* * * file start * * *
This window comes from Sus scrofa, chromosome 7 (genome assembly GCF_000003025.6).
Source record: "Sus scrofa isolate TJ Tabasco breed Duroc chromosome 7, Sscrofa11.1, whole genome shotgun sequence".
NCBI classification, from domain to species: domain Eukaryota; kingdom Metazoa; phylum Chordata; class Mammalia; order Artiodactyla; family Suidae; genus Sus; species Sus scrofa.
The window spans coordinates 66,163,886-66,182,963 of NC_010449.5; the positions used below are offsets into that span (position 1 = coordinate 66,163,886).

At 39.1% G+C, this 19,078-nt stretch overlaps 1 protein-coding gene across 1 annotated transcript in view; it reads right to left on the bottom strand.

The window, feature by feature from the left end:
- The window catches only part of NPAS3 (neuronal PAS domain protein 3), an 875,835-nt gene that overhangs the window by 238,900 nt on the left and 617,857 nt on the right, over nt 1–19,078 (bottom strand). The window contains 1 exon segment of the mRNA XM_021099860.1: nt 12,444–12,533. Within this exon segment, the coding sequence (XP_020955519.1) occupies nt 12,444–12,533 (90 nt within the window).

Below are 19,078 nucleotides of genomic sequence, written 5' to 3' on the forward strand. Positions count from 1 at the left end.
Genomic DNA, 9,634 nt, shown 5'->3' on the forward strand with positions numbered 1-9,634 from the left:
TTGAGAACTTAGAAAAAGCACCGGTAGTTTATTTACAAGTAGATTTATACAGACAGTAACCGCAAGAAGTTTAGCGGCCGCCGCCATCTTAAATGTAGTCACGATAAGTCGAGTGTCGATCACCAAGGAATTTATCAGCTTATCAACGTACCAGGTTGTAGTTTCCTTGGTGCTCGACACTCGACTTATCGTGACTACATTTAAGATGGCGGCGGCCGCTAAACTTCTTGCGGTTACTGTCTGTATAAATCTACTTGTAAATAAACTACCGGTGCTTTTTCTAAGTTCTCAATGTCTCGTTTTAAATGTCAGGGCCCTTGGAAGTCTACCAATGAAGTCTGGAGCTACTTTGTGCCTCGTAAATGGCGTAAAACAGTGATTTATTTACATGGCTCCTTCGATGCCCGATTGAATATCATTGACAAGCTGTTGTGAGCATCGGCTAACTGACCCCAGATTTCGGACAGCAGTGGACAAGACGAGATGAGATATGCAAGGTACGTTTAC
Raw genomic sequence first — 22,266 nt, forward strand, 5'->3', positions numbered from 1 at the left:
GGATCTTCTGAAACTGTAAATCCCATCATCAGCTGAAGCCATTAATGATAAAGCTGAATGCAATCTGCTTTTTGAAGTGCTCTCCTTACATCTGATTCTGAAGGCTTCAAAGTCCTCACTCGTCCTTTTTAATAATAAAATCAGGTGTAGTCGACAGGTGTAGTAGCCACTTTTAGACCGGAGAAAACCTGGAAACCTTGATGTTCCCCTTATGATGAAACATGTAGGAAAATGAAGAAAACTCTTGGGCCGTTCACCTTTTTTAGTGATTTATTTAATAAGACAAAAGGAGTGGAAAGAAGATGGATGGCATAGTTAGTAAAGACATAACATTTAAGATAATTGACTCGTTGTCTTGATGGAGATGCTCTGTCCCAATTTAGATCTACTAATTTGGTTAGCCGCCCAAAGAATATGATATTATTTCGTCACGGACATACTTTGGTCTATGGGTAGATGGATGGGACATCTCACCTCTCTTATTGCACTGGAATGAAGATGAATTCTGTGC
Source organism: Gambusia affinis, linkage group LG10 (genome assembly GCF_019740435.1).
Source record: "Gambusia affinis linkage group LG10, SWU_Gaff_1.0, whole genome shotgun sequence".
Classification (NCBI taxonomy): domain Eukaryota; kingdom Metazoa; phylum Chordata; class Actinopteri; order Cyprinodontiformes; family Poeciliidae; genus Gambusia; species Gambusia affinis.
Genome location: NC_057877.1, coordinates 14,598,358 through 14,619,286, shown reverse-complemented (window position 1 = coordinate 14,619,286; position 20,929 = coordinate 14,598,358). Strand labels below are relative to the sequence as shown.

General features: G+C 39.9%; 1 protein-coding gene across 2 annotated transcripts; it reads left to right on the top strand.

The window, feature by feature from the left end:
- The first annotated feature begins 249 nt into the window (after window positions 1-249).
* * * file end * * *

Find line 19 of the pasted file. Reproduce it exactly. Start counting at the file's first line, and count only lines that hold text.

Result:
- The first annotated feature begins 249 nt into the window (after window positions 1-249).